VCs Scooping Up Cheap Deals as SEC Successfully Reinstates Investment Prohibitions – Trustnodes

VCs Scooping Up Cheap Deals as SEC Successfully Reinstates Investment Prohibitions


There was a time when Venture Capitalists (VCs) were facing disruption, moaning on papers over whether they might now be out of business, how do they compete, telling each other they might have to give better deals and might have to lower their big gains expectations through Initial Public Offering (IPO) flipping or other start-up exits.

Why compete, however, when you can get the Securities and Exchanges (SEC) commission to rebuild the gated walls with new metaphorical armed guards in front keeping the “peasants” out.

“While ICO funding has almost trickled to zero and some seem to be cautiously stepping away from the industry during this persistent bear market, venture capitalists (VCs) are taking their place, making the most of the opportunity to invest in promising blockchain projects before the fold. We may be facing the prospect of a crypto winter, but it’s a renaissance moment for VCs in blockchain.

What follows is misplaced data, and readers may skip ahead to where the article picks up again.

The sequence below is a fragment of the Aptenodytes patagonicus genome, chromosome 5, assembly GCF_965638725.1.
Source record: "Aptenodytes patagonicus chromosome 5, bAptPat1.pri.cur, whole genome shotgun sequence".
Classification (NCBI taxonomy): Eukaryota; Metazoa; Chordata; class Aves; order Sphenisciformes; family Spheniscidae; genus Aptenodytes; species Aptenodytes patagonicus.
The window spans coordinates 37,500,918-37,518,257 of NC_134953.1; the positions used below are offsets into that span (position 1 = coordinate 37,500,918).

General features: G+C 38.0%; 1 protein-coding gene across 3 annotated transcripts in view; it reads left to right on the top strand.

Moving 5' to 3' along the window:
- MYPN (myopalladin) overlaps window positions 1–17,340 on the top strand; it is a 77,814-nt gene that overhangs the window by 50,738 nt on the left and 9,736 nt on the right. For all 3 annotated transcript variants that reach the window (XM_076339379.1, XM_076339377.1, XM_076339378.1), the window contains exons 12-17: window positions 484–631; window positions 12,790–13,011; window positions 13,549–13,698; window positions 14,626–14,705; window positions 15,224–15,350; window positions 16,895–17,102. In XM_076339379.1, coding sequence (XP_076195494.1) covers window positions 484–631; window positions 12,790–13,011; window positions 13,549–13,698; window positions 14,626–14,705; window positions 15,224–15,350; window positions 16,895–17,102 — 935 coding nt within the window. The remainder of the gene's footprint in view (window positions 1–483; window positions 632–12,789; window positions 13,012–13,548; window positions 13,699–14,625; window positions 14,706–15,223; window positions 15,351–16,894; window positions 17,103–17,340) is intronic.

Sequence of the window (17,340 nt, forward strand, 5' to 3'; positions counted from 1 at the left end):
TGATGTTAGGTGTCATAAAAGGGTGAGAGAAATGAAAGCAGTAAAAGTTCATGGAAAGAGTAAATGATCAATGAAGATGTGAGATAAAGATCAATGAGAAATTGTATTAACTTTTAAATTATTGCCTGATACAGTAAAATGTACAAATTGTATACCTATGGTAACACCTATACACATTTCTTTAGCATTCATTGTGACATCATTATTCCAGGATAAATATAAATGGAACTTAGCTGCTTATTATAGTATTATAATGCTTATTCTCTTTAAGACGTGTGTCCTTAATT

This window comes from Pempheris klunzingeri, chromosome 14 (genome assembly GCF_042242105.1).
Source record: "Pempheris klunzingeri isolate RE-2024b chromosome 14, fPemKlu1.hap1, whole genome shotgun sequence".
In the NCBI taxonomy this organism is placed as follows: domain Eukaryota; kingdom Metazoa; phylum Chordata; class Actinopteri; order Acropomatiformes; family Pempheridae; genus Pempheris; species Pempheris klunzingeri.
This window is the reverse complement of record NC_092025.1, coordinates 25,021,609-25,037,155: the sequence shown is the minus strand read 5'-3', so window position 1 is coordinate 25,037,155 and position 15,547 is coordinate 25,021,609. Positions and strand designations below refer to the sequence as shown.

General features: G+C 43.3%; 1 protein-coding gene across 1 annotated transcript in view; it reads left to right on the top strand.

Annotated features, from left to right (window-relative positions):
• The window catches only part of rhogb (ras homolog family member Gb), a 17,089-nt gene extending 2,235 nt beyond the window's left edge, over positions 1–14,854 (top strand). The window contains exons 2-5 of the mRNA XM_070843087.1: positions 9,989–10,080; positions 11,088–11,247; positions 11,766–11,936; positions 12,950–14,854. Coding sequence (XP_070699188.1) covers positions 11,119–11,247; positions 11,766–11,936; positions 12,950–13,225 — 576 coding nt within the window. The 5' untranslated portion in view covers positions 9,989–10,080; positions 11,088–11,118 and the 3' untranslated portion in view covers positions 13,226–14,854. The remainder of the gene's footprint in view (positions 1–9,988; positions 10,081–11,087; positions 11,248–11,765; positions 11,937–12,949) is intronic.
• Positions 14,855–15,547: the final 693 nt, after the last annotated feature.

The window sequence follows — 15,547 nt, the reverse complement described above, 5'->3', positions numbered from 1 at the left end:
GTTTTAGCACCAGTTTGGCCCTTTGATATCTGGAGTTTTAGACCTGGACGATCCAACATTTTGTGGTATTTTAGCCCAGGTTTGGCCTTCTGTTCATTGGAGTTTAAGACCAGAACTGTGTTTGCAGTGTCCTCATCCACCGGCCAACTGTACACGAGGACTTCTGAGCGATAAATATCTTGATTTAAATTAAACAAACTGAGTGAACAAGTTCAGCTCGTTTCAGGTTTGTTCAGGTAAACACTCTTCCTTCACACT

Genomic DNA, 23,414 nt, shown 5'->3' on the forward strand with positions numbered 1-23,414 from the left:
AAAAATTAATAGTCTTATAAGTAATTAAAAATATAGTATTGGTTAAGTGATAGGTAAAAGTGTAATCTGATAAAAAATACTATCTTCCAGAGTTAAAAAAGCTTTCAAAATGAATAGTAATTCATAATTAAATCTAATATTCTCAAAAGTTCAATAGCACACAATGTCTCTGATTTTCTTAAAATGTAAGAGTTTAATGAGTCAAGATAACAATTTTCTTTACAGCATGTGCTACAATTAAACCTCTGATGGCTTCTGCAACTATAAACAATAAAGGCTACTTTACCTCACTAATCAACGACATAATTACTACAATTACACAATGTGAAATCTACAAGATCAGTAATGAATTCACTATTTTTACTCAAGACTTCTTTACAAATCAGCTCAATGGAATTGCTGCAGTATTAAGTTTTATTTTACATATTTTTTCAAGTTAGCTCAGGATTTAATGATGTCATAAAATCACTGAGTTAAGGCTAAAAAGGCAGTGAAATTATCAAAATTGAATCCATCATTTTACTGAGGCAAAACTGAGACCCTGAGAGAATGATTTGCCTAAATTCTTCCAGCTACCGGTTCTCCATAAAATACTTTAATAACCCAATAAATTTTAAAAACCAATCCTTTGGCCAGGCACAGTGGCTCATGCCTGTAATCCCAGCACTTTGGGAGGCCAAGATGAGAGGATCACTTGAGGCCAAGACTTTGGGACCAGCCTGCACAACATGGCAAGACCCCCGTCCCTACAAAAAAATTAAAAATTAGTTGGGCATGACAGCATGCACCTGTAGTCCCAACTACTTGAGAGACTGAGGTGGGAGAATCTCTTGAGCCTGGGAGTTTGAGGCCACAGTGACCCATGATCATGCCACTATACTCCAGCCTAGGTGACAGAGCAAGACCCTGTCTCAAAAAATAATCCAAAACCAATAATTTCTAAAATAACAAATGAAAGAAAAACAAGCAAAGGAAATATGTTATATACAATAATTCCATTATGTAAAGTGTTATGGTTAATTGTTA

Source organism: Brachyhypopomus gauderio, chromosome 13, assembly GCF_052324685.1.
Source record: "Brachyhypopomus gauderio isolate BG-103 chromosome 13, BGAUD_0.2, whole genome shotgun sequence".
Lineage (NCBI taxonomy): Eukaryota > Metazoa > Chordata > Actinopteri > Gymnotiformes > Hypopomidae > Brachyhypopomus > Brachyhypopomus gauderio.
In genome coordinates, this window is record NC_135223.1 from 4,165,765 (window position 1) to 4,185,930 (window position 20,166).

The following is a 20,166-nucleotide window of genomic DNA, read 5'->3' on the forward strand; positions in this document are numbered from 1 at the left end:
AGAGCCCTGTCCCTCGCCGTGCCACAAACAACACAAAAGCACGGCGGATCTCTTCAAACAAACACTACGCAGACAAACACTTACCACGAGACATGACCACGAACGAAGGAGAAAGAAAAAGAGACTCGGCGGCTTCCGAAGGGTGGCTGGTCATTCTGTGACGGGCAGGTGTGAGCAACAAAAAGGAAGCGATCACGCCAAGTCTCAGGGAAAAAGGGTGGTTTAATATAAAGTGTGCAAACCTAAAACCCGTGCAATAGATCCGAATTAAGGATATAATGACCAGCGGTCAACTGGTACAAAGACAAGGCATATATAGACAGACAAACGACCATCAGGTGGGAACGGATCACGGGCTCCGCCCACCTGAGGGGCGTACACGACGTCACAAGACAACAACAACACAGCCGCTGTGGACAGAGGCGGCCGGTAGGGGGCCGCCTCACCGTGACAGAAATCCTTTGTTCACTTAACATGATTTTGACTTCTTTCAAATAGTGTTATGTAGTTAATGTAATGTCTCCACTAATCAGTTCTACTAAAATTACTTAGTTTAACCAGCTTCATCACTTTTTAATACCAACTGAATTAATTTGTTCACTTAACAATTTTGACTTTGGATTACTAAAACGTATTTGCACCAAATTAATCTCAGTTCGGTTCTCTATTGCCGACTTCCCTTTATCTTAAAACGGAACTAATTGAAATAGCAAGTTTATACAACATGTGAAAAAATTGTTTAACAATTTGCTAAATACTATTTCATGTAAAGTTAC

In 2018, VCs invested an estimated $2.85 billion USD into 119 blockchain projects in just first three quarters — the most ever in the industry’s history. And despite steady decreases in crypto market capitalization, VC investment saw a 316% increase this past year; a value that’s currently showing no signs of slowing down.”

So says Arul Murugan, Managing Partner of Algo Capital, as he presumably metaphorically looks at the “carnage” of the failed Initial Coin Offerings (ICO) “revolution” and metaphorically waves the VC flag in “victory.”

The peasants have once more been put in their place. Chained to their 9-5 job in some mega-corporation that has no loyalty to man or nation. Divided among labels of immigrant or native, German or English, man or woman, muslim or christian, while the gated ones meet in Davos with just one label “rich.” The politicians too meet in their G20s, globally coordinating, as they build real walls to make the divisive labels have some teeth. The central bankers too globally coordinate in secret meetings in BIS premises. Divisive nationalism for us, a united front for them.

The French, however, are now rising with 85% support from their fellow men and women according to some polls. The far-right claims Yellow Vests is their movement. The far left says its socialism’s moment to shine. The vast majority say they are neither left nor right, it’s just ordinary angry French men and women.

Their number one demand is a people’s parliament, a law making body of 500 ordinary citizens randomly selected through the electoral roll jury style to keep accountable the Davos men.